He clearly stated that there was a performance AND aesthetic value to the more expensive brakes and he wanted to know why BMW chose what he believes to be an inferior setup. I'm pretty sure, outside of the fanboys, anyone that takes a subjective approach will probably tell you that the M3's brake setup is inferior to whats currently available on a lot of sports cars today, especially cars in the 70k price range on up.

Its a lot like the engine debate between low tech 2 valve pushrod American muscle V8's and high tech multi cam, 87 valve foreign sports cars. Some people prefer the higher technology in a high performance car, some people prefer the bottom line(i.e. power). I'd be willing to bet some of the snobs would have passed-out if BMW decided to replace the beloved Inline 6 with a relatively heavy 5.7L Single Cam 2 valver that revs out to 6 grand. It would probably get the job done, but its just not the essence of a German sports car. So why is it so hard to accept that BMW might have chosen the low road on brakes? Porsche, Ferrari, etc......don't put these multi piston unobtanium bits on their cars for marketing. Its for performance. You don't see carbon ceramic on cars competing in Grand Am for hype. They put them on these cars because they perform better than what they used to use.


1. It doesn't take an engineer to know that the Car and Driver test does nothing to replicate a track environment. As I'm an avid reader of C&D the first thing I realized when I read this test, was how unlike the track this test is. It's great for someone making 25 emergency stops in 20 second intervals. Who knows when someone would have to do this but this sidesteps many ways a manufacture might try to improve a cars braking performance. For instance this does nothing to show how well a manufacture has directed airflow to the braking system. On a track you never brake to zero, let alone 25 times. You brake from many different speeds, for many different lengths of times. If you were to take the average speed of each vehicle in this test(including stopped time) this average would be MUCH lower then the average speed on a race course. More speed equals more airflow. This is just one obvious aspect of this test that doesn't replicate what a car might see on the track. Since they used a Nismo package on the Z with more body cladding then a Pontiac Aztec, I wouldn't be surprised if airflow was a major issue on the car that the specialized Brembo package can't overcome. Since I own a Z without the Brembo package I can tell you that the brakes are terrible. I can barely get the ABS activate with aftermarket 19 inch wheels and rubber. I can assure you this brembo package out-brakes what I have on the touring model. A better test would be several different brake packages on the same car. In this test they are comparing the overall braking performance of a car, not of a particular system. Except for the 2 911's(one with the PCCB's). In this test they couldn't see a difference between the two because they couldn't get either of them to start fading, not because they both have the same performance. Put these cars in a 24 hour Le Mans, and then tell me if they perform the same. Ask any enthusiast that upgrades his brakes, and tell me if they don't feel a difference. Aside from measuring the increased pedal distance and increased pedal pressure to achieve the same braking results, this test does very little to measure feedback of the brake system which is probably the most important aspect of a braking system.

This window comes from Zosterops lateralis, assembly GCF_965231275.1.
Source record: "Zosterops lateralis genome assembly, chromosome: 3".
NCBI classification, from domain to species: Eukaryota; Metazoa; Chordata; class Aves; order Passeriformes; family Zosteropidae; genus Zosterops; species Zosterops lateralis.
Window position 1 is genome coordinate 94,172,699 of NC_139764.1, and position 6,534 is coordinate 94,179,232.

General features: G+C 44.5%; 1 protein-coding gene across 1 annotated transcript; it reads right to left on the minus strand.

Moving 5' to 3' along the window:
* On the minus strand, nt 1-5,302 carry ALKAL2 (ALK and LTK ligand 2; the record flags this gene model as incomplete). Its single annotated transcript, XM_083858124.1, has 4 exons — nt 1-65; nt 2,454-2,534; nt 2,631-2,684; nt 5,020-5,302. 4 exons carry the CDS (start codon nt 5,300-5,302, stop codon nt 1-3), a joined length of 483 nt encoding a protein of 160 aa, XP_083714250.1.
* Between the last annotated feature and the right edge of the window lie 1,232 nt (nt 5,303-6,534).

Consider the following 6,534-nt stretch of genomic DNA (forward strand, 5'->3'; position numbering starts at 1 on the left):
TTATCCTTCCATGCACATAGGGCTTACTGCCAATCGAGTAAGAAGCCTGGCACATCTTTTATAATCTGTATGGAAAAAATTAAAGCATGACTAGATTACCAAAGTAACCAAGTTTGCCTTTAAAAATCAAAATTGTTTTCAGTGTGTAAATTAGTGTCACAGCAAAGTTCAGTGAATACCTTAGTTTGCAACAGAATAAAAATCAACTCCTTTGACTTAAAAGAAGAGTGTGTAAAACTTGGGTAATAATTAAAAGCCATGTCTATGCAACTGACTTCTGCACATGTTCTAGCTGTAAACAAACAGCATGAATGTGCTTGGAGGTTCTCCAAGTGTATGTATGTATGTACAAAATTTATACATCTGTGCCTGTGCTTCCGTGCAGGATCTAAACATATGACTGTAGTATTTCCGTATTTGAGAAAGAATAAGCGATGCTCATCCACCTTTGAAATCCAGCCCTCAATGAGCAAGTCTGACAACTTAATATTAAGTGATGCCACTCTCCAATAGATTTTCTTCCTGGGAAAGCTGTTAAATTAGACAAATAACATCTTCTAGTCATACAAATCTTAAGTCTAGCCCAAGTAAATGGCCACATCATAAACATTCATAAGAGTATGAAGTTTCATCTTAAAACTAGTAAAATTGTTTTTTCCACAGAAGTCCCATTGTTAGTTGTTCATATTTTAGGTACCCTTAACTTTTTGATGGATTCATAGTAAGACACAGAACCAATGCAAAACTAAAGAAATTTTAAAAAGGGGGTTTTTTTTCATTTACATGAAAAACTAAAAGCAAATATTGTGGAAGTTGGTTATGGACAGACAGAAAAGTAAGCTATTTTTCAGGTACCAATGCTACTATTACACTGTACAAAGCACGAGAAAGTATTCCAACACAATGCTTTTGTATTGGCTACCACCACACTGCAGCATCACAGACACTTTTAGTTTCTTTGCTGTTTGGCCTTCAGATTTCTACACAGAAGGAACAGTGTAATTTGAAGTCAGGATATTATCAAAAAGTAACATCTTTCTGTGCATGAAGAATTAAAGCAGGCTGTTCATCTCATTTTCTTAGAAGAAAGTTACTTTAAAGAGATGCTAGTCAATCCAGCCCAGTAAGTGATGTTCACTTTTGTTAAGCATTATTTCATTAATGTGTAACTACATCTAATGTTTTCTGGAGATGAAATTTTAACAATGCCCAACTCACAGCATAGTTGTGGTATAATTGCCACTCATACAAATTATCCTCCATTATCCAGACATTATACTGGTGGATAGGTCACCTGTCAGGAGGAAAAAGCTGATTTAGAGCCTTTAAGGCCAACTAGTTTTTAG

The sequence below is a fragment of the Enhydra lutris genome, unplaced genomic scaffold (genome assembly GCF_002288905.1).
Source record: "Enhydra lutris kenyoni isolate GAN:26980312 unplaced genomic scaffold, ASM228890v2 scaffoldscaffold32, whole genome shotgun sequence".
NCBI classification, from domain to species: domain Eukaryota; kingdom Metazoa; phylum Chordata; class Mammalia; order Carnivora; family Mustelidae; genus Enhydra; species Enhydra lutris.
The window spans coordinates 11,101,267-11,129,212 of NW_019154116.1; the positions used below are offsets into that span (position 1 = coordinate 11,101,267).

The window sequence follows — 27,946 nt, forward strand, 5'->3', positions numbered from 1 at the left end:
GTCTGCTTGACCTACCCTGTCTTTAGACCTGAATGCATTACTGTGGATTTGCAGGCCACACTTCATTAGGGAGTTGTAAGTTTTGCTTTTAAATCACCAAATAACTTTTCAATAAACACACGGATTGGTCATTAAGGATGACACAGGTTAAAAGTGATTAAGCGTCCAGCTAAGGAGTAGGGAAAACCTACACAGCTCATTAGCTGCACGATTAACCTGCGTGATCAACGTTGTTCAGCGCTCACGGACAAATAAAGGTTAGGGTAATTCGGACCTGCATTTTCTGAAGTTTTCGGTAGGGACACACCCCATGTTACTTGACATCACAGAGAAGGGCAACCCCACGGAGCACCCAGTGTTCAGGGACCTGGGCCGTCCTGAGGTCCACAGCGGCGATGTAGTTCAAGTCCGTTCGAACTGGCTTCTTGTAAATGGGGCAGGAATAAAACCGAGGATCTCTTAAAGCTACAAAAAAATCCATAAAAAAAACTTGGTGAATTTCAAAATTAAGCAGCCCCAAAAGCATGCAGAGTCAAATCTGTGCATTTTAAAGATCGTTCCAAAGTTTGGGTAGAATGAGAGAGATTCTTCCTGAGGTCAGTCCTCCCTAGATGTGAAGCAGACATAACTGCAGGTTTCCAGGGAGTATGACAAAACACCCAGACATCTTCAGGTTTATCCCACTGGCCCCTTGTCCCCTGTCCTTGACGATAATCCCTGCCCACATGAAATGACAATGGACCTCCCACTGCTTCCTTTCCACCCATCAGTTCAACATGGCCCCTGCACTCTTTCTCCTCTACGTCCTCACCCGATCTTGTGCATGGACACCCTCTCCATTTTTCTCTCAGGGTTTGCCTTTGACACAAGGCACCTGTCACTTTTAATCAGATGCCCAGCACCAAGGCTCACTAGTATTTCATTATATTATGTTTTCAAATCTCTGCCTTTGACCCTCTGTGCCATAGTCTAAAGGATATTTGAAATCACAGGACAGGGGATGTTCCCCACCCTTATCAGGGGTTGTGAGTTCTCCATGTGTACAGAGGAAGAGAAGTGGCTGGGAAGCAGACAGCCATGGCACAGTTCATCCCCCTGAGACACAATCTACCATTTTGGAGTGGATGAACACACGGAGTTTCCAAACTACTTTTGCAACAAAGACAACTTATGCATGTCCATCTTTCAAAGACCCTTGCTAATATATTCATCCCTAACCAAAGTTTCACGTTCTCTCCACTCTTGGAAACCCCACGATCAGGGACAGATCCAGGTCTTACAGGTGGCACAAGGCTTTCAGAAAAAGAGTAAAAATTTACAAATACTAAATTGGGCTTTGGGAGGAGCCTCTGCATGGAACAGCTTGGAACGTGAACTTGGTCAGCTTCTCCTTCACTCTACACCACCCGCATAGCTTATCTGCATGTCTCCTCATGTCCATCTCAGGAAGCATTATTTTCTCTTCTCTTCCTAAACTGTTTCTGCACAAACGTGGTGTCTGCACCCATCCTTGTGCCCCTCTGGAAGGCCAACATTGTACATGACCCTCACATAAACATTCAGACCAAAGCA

2. More pistons should mean a more uniform clamping area. I'm sure like gear ratios in a transmission, there becomes a point when more is useless or counterproductive, but even pad/rotor wear is a very important aspect of braking performance. It also has a direct correlation on braking feel. With more pistons pressing down on the rotor you should need less pressure exerted on the pad to get the same braking performance. With lighter carbon ceramic rotors there is less unsprung weight, which also means better performance in all aspects of racing (cornering, accelerating, decelerating, etc..), and also LESS HEAT for the same amount of stopping performance.

Well this is just my .02, its sad that this thread got mauled by a few idiots and some over-reactions. But it is a good question that should've led to a really good discussion.
You should have stopped there, because all you did was come on here and spill out more dribble that means pretty much nothing. So for not picking a better thread and coming with more factual information on your first post.

There are plenty of "engineers" on this site, but not enough. The last thing this thread needed was another opinion from someone who doesn't know, and doesn't even own either of the two cars in question.